For example, I am of Swedish ancestry so I would be considered Caucasoid or White. My wife is of Filipino ancestry, meaning that she is considered to be of Mongoloid, Brown, or Yellow, or Asian racial group. I am considered by people to be part of a ‘mixed race’ marriage. My wife and I got married in the Commonwealth of Virginia in the United States. If we had tried to marry there prior to the mid-1960s we would not have been allowed because of ‘miscegenation laws, ‘ the mixing or races. My children are considered to be bi-racial (except by pre-2000 US census collection where my children would have been required to ‘pick one race’). As foolish as all of this sounds to me, these categories do not go away because they exist in people’s minds.

Another example has been in the response to the Black Lives Matter movement. Some have gotten bothered by the statement, “Black Lives Matter.” Some are bothered because it seems to reinforce racial designations. Others don’t like it because it seems to support a less than Biblical perspective. Isn’t it true that “All Lives Matter”? However, when one ignores a social reality, the problem tends to be made worse. Let me give an example. As noted before, my wife and I are thought of as being part of a mixed-race couple. We have been pretty blessed in having received relatively little grief for being ‘mixed-race,’ and the little grief we have received—- well, we were able to “consider the source.” But many mixed race couples have received a lot of discrimination and even hostility. Suppose someone created an organization, “God Loves Mixed Race Families.” I could imagine someone saying this is a bad name because clearly, “God Loves All Families.” They would be right… but also wrong… because it fails to challenge the prejudices. A positive statement that is generally applied vaguely, does not strike the target. People who would see the name, “God Loves All Families” would tend to see that type of family that they themselves would tend to love. Jesus told the Parable of the Good Samaritan because the people would have made the Parable of the Good Human Being fit their own prejudices. Likewise, saying that the name of the group is invalid since there are really no such things as races anyway, may have a point in a genetic or phenotypic sense. But raceS DO exist as social constructs and do indeed guide how people are judged and acted for or against.

Another example is that I am part of a denomination in which some of the major seminary presidents have come out against CRT (Critical Race Theory) and Intersectionality. Of course, CRT is such a general term that one can find a flavor of it that pretty much anyone would be against. However, to recognize the importance of race as a social construct that guides social behaviors at pretty much every level in a society… well, that is just the way it is. As such, it is a valid form of analysis for a wide range of fields. Of course, to say it is a valid form of analysis doesn’t mean that (1) it is the only valid form of analysis, (2) it is the most valid form of analysis, or (3) all versions of it are valid forms of analysis. Just coming out against it seems remarkably naive for theologians. (Of course I have not read their individual perspectives on CRT, and so I hope these are far more nuanced.)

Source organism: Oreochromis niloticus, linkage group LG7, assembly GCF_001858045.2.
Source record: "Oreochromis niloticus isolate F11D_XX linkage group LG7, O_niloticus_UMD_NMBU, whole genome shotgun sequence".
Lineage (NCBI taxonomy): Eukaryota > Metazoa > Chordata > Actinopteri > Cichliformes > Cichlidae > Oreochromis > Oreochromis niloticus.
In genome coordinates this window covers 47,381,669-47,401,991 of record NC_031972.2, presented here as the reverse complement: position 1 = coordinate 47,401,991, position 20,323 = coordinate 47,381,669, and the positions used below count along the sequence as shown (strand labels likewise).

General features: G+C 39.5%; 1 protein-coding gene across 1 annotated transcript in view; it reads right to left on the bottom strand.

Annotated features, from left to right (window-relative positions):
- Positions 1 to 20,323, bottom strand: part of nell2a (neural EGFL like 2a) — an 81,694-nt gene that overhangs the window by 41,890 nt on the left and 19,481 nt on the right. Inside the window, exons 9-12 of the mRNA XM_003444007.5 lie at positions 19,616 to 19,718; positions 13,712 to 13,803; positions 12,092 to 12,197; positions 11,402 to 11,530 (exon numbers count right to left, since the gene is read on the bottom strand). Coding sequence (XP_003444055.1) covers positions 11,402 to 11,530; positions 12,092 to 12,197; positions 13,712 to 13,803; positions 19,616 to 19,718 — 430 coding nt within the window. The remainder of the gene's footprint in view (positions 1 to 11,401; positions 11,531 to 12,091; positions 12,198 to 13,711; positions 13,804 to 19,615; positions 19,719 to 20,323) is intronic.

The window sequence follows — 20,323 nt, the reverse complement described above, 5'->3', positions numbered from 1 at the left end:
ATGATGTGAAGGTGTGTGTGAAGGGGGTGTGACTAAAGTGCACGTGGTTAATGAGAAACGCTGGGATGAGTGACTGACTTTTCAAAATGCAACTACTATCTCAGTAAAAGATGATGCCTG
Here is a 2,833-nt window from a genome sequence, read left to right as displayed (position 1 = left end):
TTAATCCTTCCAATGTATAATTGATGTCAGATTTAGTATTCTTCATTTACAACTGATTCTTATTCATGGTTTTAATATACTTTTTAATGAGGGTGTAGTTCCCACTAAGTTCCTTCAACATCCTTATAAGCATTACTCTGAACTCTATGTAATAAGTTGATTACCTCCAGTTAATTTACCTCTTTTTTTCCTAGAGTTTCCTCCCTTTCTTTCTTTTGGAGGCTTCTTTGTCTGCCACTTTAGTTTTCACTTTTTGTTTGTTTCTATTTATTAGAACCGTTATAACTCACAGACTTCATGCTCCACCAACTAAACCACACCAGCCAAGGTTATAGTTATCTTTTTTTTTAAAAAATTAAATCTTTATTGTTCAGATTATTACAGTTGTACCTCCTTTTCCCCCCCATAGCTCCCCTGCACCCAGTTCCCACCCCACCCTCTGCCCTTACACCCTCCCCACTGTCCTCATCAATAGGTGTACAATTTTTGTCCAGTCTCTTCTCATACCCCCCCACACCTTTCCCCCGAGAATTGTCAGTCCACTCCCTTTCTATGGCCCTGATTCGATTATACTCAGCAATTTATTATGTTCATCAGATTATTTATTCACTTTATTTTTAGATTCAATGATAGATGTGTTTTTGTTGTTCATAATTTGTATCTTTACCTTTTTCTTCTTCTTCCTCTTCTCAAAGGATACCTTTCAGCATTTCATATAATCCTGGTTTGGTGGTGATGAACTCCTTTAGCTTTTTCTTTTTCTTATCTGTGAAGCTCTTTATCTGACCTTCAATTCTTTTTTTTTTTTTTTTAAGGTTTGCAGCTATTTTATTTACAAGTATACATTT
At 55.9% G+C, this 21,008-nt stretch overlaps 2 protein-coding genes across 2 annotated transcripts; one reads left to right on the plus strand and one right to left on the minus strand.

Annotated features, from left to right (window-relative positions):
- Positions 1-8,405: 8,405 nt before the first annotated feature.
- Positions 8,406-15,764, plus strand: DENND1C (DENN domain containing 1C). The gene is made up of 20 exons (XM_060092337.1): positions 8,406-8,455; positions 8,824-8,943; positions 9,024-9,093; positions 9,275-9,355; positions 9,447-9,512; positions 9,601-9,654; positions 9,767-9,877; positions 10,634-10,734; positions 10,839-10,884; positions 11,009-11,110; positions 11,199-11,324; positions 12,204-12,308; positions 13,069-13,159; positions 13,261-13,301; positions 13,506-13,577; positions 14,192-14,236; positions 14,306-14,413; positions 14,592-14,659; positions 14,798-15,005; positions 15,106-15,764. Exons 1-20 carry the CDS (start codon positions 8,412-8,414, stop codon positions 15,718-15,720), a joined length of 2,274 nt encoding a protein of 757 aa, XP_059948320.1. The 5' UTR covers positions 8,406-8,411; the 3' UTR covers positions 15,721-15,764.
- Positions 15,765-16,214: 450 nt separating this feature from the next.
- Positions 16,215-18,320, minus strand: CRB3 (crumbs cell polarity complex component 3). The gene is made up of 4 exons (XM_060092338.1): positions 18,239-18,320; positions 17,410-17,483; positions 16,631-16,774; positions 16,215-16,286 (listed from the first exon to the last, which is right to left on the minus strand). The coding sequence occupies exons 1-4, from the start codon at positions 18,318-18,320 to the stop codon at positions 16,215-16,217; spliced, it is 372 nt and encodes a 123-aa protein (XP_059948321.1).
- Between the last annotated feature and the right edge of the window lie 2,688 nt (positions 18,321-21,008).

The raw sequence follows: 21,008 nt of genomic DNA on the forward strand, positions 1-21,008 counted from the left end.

As far as intersectionality, its general meaning is “the interconnected nature of social categorizations such as race, class, and gender as they apply to a given individual or group, regarded as creating overlapping and interdependent systems of discrimination or disadvantage.” (Oxford Languages)

As a Caucasian American living in a predominantly Asian community in an Asian country gives me a wide and seemingly contradictory set of advantages and disadvantages. Being married to one from this country adds further twists. Again, on some level intersectionality is simply true. Being opposed to intersectionality is, to some extent, being opposed to gravity, or the first law of thermodynamics. If you reject the extreme views regarding intersectionality… I am sure I am right there with you. The problem is that to deal with issues of race, one needs to avoid finding “straw men” to erect and knock down. In missions and in culture, issues of race don’t go away by simply acting like such discussions are invalid or exaggerated.

Looking over this post… Yes, I think there are things I should add to my chapter on Race. For missionaries, and people working in any place where people judge people based on a construct that we call race (essentially everywhere) it is something that must be addressed and taken seriously. When racism is revealed, it may create problems. When racism is ignored, the problems become even greater. When racism is denied, the problems explode.

An article that is not totally related, but still related enough is one by Jackson Wu,